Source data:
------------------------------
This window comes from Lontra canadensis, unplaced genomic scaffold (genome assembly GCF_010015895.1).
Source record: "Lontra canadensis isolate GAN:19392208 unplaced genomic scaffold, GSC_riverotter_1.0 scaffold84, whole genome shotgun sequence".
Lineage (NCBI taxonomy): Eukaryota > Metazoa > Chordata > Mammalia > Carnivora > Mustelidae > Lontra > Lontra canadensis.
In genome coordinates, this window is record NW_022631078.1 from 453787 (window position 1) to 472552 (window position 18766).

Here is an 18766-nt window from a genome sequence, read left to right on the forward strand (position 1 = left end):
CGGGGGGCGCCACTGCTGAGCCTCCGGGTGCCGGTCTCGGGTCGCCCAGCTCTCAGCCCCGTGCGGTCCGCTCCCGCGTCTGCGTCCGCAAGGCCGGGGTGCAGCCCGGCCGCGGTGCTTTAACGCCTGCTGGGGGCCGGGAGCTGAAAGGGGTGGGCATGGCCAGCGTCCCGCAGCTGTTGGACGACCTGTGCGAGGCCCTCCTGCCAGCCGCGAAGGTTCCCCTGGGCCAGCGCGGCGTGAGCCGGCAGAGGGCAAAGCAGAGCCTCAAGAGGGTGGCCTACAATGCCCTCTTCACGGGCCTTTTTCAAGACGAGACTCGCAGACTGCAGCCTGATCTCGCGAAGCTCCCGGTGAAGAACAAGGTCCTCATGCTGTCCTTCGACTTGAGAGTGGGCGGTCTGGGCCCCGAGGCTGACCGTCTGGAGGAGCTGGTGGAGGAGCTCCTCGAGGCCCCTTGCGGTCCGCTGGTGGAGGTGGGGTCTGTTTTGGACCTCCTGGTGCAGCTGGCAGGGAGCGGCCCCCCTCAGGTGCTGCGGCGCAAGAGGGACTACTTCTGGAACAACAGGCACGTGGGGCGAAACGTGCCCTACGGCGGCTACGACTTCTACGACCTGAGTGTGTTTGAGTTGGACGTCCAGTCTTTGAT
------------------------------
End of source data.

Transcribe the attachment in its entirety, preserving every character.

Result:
This window comes from Lontra canadensis, unplaced genomic scaffold (genome assembly GCF_010015895.1).
Source record: "Lontra canadensis isolate GAN:19392208 unplaced genomic scaffold, GSC_riverotter_1.0 scaffold84, whole genome shotgun sequence".
Lineage (NCBI taxonomy): Eukaryota > Metazoa > Chordata > Mammalia > Carnivora > Mustelidae > Lontra > Lontra canadensis.
In genome coordinates, this window is record NW_022631078.1 from 453787 (window position 1) to 472552 (window position 18766).

Here is an 18766-nt window from a genome sequence, read left to right on the forward strand (position 1 = left end):
CGGGGGGCGCCACTGCTGAGCCTCCGGGTGCCGGTCTCGGGTCGCCCAGCTCTCAGCCCCGTGCGGTCCGCTCCCGCGTCTGCGTCCGCAAGGCCGGGGTGCAGCCCGGCCGCGGTGCTTTAACGCCTGCTGGGGGCCGGGAGCTGAAAGGGGTGGGCATGGCCAGCGTCCCGCAGCTGTTGGACGACCTGTGCGAGGCCCTCCTGCCAGCCGCGAAGGTTCCCCTGGGCCAGCGCGGCGTGAGCCGGCAGAGGGCAAAGCAGAGCCTCAAGAGGGTGGCCTACAATGCCCTCTTCACGGGCCTTTTTCAAGACGAGACTCGCAGACTGCAGCCTGATCTCGCGAAGCTCCCGGTGAAGAACAAGGTCCTCATGCTGTCCTTCGACTTGAGAGTGGGCGGTCTGGGCCCCGAGGCTGACCGTCTGGAGGAGCTGGTGGAGGAGCTCCTCGAGGCCCCTTGCGGTCCGCTGGTGGAGGTGGGGTCTGTTTTGGACCTCCTGGTGCAGCTGGCAGGGAGCGGCCCCCCTCAGGTGCTGCGGCGCAAGAGGGACTACTTCTGGAACAACAGGCACGTGGGGCGAAACGTGCCCTACGGCGGCTACGACTTCTACGACCTGAGTGTGTTTGAGTTGGACGTCCAGTCTTTGAT